Sermon Archives

Sunday, December 6, 2015
The 2nd Sunday of Advent (Advent 2, Year C)
The Reverend Vicki Hesse, Associate
When You Pray Move Your Feet

May the words of my mouth
and the meditations of all our hearts
be always acceptable to you O Lord,
our strength and our redeemer.

Early last week, one of my Facebook friends posted this African proverb: “When you pray, move your feet.” Repeat: When you pray, move your feet. And I’ve been thinking about it ever since.  

As I thought about this relationship between praying and “moving my feet”, Wednesday’s violence happened, and Thursday’s NY Daily News front page read, “God isn’t fixing this.”  God isn’t fixing this?

This headline was in response to both the violence in San Bernardino and the reply by some politicians, who had reported that their prayers were with the victims and families.  Naming the politicians’ words as just “meaningless platitudes,” the article flew through the twitterverse under the hashtag #thoughtsandprayers. In so doing, paparazzi prayer-shaming began.  Anger about the shooting was turned not toward the perpetrators but toward those who offered prayers. *sigh* See, when we pray, we also move our feet.

One contemporary theologian  remarked about four implications of this “insensitive and ridiculous” God isn’t fixing this headline. He said that either:
1)    God doesn’t care. or
2)    God isn’t willing to act. or
3)    Prayer is useless. or
4)    The politicians are insincere.  
Let’s consider each of these implications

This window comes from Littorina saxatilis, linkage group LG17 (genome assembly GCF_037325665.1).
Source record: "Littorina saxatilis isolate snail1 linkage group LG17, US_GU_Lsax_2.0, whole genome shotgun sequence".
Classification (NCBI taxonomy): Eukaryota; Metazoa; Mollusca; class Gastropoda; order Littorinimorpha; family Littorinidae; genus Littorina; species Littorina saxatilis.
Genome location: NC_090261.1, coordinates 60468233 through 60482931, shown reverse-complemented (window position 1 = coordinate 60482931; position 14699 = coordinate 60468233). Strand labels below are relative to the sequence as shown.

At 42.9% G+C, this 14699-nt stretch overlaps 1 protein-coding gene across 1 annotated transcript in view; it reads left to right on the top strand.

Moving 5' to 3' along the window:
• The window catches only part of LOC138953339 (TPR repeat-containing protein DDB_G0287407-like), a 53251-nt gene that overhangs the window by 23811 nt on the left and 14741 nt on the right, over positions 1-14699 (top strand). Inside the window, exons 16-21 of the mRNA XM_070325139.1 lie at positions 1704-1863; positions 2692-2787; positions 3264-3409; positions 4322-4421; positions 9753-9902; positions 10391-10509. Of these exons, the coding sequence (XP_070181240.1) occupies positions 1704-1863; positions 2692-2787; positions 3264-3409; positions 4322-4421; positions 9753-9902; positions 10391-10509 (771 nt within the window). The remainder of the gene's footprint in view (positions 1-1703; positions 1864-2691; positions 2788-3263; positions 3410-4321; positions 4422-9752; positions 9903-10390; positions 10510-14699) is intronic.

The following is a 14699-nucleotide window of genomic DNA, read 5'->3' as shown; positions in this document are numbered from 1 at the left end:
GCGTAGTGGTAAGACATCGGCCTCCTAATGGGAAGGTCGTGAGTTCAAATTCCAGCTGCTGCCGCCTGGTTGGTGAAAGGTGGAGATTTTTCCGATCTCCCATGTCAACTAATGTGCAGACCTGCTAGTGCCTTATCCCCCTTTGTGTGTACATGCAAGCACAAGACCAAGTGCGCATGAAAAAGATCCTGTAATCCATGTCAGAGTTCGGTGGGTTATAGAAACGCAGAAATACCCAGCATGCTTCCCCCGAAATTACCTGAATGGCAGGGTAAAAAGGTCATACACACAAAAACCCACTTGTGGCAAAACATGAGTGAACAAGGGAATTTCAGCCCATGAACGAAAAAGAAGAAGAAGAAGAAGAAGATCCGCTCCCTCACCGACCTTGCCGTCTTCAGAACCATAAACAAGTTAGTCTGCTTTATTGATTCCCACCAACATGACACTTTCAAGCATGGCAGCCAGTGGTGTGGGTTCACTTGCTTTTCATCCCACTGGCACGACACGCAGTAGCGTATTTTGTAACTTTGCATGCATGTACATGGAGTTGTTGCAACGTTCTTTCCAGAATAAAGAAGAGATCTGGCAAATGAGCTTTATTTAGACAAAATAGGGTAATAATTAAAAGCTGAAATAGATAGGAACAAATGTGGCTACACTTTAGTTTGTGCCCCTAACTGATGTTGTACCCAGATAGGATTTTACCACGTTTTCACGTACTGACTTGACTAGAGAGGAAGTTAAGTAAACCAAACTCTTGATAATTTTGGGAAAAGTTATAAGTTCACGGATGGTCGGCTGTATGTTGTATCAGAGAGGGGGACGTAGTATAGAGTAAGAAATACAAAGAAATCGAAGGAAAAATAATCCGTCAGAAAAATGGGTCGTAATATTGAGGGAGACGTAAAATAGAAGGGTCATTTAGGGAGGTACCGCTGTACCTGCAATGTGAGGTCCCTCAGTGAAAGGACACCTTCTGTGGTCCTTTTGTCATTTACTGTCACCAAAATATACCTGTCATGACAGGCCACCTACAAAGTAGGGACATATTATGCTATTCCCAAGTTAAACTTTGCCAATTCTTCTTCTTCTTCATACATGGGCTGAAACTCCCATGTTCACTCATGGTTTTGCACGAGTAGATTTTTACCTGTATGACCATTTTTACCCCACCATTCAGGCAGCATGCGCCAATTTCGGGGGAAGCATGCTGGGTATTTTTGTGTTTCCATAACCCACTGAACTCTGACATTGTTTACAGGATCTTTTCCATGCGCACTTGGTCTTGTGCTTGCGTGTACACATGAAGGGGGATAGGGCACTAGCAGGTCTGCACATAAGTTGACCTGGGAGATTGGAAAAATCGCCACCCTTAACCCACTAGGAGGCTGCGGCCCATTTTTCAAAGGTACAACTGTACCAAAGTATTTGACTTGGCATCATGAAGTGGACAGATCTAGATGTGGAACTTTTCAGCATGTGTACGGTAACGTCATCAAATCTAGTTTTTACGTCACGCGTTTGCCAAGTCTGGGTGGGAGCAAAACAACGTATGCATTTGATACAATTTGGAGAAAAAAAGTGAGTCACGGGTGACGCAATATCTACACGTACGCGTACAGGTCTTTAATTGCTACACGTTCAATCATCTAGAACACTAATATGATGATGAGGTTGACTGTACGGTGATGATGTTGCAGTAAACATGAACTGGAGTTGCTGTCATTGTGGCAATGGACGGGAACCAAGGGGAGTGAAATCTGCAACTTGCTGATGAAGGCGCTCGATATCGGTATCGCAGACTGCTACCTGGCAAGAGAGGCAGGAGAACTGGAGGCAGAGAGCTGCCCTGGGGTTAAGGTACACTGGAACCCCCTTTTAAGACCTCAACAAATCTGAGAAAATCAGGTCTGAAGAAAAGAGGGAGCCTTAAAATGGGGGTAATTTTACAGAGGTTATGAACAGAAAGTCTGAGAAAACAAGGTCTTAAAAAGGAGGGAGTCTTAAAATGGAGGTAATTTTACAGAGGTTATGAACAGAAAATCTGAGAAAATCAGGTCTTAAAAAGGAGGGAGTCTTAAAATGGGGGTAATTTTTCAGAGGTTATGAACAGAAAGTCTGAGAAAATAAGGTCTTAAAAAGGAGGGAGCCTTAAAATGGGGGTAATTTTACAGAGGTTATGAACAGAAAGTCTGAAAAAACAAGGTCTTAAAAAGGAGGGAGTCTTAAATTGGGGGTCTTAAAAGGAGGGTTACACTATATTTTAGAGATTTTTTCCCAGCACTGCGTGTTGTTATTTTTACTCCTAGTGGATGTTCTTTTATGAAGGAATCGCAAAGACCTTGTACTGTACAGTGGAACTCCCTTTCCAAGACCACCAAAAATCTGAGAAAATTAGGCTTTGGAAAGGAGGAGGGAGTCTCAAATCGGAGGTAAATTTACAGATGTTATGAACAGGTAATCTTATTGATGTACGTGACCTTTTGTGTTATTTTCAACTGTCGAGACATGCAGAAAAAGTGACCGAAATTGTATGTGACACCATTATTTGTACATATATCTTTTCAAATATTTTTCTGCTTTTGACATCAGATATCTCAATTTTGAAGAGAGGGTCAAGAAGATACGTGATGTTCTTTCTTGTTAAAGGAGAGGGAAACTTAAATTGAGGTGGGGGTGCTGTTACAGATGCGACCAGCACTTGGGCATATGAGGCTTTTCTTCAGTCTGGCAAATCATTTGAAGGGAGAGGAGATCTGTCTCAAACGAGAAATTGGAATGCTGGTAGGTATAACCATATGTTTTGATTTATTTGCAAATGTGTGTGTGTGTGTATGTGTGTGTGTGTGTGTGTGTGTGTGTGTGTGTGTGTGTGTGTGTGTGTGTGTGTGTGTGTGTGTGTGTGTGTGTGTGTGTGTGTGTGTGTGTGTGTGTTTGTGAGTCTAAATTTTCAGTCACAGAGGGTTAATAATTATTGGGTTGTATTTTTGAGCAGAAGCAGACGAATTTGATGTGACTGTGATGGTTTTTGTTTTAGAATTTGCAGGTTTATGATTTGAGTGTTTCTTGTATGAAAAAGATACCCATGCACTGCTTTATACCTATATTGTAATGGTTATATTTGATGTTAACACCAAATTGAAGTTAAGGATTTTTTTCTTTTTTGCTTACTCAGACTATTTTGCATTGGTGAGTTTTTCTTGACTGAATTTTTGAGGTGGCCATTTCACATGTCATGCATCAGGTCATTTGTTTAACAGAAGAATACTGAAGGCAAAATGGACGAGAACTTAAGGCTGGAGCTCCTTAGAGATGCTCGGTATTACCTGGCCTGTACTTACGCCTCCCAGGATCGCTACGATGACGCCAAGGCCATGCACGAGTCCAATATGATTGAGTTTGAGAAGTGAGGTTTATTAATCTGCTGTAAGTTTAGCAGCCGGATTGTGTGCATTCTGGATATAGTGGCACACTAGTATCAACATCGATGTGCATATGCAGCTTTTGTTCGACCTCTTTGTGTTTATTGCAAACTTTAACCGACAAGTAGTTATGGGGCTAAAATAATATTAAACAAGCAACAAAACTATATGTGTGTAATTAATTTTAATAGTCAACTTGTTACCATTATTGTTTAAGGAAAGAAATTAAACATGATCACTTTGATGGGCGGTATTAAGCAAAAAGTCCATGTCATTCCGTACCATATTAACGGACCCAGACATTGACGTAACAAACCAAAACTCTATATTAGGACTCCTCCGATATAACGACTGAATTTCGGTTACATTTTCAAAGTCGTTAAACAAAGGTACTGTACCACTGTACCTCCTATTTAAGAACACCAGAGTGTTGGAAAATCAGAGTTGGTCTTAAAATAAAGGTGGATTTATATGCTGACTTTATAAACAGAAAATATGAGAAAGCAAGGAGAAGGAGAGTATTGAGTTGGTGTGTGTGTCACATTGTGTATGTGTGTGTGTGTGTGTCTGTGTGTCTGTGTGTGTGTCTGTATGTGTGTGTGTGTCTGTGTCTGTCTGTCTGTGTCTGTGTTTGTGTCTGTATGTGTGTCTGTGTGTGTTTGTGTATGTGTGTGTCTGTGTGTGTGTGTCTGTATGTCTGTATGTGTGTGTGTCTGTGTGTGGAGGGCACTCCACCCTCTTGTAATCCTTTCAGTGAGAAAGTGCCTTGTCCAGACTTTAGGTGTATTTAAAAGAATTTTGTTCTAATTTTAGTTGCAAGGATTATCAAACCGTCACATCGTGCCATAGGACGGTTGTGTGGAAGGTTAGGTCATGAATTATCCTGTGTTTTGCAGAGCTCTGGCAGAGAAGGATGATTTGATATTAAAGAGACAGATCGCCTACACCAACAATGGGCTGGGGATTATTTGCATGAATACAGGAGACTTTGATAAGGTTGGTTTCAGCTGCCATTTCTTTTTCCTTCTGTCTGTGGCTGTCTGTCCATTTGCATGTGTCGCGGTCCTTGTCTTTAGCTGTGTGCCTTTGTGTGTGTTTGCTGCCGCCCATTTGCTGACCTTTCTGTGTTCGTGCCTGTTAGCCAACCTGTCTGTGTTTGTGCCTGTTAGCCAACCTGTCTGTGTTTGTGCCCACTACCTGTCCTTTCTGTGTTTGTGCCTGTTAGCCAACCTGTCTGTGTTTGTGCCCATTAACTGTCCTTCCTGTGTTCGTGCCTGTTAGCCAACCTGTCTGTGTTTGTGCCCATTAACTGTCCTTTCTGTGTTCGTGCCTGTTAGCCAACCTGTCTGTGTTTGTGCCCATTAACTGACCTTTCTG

First, God DOES care.  God cares more than we can imagine, for God is love and God weeps when we weep because of God’s incarnation in Jesus. Over and over in the gospels, when Jesus encounters suffering in others, he has compassion (suffers with) them. He knows and feels suffering in his guts.  *God cares

Second, God does act and is willing to act, through us, and the movement of our feet… as 15th century mystic Teresa of Avila offered:
Christ has no body but yours,
No hands, no feet on earth but yours,
Yours are the eyes with which he sees
compassion on this world,
Yours are the feet with which he walks
to do good,
Yours are the hands, with which he blesses
all the world.
Yours are the hands, yours are the feet,
Yours are the eyes, you are his body.
Christ has no body now on earth but yours.
==
The deep and speechless disgust that we feel about this violence is God’s deep and speechless disgust – and God’s anger and sadness. God moves through our hearts and in our prayers to move our feet. *God does act

Third, prayer is not useless. Prayer changes things. Prayer softens our souls as we cry out to God in pain.  God hears our prayers not only with comfort to us but with movement of our feet to action.  God’s prayer moves us toward peace. *Prayer matters.

Fourth, it is not for us to judge sincerity of politicians.  Too many people have already judged them.  Our role – our position, as Christians, is to offer grace and to have empathy that the politicians, too, are praying.  Whether we support someone’s political stance or not, we can understand human grief over the deaths from this violence.  So as politicians offer their #thoughtsandprayers, God’s prayer may also be moving them, to act – to move feet.
==
Moving their feet at last summer’s Episcopal General Convention, a group of Episcopal Bishops identified themselves as “Bishops Against Gun Violence.” One of these Bishops wrote a prayer litany for next Sunday’s (Dec. 13th) Sabbath Day from Gun Violence .